Scalia to Leave DoL Post

January 8, 2003 ( - Eugene Scalia, acting solicitor of the US Department of Labor (DoL), will step down from his post, the DoL announced.

Scalia, whose initial nomination was fiercely opposed by labor unions, is scheduled to leave his job as the DoL’s top lawyer January 17. Deputy Solicitor Howard Radzely succeeds Scalia as acting solicitor, the DoL said.

“I have concluded that now is an appropriate time for me to leave the department and take on other challenges,” Scalia said in a statement. Scalia is the son of Supreme Court Justice Antonin Scalia.

President Bush appointed Scalia to the position through a recess appointment in January 2002 (See Bush Bypasses Senate, Appoints Scalia to DoL) , and when his recess appointment expired in November of last year, he was designated acting solicitor by the President. Bush first tapped Scalia as labor solicitor in spring 2001, but Democrats who controlled the Senate blocked a vote on his nomination over union objections to his opposition of workplace safety regulations during the Clinton administration.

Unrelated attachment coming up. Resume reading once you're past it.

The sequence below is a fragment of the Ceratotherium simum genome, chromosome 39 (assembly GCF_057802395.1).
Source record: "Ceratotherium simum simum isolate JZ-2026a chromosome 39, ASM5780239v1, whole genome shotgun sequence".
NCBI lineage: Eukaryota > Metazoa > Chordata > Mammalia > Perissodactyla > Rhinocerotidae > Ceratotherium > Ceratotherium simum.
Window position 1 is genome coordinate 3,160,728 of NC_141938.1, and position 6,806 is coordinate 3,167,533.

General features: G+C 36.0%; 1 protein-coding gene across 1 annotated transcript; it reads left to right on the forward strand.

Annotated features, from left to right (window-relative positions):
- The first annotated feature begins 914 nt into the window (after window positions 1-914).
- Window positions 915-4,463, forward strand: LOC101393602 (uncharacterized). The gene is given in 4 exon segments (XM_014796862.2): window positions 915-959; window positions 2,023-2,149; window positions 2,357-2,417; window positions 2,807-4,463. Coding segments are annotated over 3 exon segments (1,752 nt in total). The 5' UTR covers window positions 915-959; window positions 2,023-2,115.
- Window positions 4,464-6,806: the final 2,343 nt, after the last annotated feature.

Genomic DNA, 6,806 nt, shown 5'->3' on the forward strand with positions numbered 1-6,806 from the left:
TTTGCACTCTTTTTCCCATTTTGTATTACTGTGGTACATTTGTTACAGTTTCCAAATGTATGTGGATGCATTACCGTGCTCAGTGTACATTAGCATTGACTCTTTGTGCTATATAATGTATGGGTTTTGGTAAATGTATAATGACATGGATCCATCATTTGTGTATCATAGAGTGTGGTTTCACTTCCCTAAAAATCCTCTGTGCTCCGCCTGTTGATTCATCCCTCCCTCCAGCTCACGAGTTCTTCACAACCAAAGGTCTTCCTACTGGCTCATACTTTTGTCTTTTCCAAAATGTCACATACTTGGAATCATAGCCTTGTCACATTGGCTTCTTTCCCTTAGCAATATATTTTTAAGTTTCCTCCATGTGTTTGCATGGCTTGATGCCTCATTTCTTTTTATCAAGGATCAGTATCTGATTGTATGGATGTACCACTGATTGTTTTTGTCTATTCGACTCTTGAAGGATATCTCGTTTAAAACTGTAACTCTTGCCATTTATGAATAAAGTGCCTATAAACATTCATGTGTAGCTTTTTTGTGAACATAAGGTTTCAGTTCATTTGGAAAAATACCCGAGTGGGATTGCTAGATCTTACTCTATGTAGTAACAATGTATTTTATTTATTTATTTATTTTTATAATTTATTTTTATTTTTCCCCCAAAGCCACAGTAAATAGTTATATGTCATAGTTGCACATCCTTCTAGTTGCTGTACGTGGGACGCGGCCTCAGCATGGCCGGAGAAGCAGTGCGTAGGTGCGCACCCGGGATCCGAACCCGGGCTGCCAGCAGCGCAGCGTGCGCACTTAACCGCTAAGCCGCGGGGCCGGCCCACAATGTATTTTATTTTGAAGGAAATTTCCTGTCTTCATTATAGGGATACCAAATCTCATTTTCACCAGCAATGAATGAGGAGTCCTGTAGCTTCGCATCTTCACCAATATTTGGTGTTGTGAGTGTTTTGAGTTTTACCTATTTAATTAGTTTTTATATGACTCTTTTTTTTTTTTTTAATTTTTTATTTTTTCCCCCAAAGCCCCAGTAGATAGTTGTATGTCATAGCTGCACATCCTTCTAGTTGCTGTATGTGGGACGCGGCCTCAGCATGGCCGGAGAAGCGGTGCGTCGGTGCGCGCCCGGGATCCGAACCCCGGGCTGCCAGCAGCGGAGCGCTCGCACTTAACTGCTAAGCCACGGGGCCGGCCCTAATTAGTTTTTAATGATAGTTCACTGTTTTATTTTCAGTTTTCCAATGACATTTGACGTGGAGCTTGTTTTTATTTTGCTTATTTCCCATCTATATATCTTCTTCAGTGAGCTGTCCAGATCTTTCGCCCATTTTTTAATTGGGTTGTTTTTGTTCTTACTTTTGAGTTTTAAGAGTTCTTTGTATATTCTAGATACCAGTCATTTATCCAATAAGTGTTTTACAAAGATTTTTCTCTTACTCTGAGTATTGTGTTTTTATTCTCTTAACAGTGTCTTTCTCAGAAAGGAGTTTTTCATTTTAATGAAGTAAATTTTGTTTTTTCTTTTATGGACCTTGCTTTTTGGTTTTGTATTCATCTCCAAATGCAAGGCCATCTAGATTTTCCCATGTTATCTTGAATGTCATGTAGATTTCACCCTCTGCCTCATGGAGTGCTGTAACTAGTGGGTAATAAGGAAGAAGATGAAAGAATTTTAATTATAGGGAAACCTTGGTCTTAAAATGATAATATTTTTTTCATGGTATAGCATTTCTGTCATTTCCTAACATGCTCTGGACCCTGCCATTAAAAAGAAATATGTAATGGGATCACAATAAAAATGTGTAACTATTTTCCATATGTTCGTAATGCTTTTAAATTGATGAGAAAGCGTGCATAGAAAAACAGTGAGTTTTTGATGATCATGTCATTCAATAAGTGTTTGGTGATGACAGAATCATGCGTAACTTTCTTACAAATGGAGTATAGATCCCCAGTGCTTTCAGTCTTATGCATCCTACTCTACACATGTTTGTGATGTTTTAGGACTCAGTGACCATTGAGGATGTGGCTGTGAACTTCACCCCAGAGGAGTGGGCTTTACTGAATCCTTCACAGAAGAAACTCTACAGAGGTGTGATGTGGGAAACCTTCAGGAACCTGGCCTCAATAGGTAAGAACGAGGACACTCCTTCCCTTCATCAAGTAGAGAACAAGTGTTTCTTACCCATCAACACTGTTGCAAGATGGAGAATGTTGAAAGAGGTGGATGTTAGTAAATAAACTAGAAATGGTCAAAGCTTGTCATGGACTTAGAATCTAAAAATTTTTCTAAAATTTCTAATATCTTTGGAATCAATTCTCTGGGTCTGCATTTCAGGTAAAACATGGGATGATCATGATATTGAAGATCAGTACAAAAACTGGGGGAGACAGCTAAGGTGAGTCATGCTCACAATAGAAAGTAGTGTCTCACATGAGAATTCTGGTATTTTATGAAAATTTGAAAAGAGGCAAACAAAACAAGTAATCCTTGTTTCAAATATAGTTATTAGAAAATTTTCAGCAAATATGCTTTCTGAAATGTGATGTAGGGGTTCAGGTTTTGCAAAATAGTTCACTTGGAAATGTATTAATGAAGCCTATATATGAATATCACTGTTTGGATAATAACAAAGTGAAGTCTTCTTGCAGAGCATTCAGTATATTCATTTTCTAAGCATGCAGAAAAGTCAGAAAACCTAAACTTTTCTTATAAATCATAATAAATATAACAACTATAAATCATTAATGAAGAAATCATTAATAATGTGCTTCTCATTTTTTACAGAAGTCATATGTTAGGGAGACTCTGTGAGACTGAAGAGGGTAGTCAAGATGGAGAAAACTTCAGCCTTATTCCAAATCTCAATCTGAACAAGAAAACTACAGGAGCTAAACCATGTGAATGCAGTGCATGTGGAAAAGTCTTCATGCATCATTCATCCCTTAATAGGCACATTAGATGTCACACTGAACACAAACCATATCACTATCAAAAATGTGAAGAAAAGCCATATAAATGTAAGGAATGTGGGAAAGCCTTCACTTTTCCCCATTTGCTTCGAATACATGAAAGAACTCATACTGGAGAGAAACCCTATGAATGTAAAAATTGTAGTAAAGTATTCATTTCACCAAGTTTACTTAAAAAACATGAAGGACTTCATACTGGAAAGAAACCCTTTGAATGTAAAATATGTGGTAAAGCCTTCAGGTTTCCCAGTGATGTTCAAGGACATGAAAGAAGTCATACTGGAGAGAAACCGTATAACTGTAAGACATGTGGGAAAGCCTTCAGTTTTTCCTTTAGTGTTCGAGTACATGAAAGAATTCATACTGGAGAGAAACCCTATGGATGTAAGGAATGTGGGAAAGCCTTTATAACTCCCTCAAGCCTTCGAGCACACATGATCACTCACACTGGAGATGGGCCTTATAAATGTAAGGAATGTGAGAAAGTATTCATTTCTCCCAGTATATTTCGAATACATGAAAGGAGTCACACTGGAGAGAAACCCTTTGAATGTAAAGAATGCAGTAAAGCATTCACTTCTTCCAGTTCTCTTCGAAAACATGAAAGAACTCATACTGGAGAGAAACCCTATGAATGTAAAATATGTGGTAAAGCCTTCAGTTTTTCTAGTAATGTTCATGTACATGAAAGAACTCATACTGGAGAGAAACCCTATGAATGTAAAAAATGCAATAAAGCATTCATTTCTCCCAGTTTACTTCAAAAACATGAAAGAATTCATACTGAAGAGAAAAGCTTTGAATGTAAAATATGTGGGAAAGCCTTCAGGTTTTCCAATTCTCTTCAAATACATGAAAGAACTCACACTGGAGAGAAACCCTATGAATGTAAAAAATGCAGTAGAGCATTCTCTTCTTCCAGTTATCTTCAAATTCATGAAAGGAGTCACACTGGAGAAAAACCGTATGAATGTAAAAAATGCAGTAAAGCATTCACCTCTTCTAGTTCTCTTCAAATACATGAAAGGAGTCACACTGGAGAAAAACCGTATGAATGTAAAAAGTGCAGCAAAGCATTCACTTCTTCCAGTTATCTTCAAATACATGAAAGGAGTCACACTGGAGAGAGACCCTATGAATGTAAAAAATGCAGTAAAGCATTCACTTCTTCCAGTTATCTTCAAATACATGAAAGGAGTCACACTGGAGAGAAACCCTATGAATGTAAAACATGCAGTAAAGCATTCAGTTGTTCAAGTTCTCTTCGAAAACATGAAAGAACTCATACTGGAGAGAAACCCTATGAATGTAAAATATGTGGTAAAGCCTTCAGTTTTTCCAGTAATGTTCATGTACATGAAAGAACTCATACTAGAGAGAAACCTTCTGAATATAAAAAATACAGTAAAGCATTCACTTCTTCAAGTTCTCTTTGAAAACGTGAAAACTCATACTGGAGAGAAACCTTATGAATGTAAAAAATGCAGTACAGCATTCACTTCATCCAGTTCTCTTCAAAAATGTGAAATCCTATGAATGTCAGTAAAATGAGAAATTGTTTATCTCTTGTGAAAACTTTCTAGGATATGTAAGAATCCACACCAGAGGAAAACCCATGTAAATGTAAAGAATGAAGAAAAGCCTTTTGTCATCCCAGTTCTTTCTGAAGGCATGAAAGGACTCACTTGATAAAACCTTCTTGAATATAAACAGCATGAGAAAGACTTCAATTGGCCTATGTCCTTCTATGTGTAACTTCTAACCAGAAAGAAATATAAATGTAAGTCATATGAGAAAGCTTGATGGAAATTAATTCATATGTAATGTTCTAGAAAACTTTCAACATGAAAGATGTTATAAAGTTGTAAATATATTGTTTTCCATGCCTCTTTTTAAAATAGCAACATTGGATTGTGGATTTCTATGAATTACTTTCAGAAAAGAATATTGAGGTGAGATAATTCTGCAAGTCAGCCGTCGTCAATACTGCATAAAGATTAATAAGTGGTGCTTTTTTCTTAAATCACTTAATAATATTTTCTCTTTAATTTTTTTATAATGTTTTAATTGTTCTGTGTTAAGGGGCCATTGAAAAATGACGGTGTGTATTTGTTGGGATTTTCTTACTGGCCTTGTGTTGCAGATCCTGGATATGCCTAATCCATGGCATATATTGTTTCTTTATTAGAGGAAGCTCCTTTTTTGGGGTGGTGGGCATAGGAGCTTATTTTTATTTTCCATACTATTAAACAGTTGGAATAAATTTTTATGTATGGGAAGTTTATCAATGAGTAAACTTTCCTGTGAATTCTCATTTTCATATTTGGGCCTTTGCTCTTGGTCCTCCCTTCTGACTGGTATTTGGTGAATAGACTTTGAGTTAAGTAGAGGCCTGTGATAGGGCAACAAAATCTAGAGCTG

In a statement released after the announcement of Scalia’s departure, United Auto Workers President Ron Gettelfinger called on the White House to tap a new solicitor better qualified to help protect American workers.

“Eugene Scalia served a recess appointment because the U.S. Senate would not confirm him in the face of his demonstrated hostility to enforcing basic workplace safety standards in areas such as ergonomics,” Gettelfinger said in a statement.” We hope that this time, President Bush will send the Senate a candidate who is worthy of confirmation.”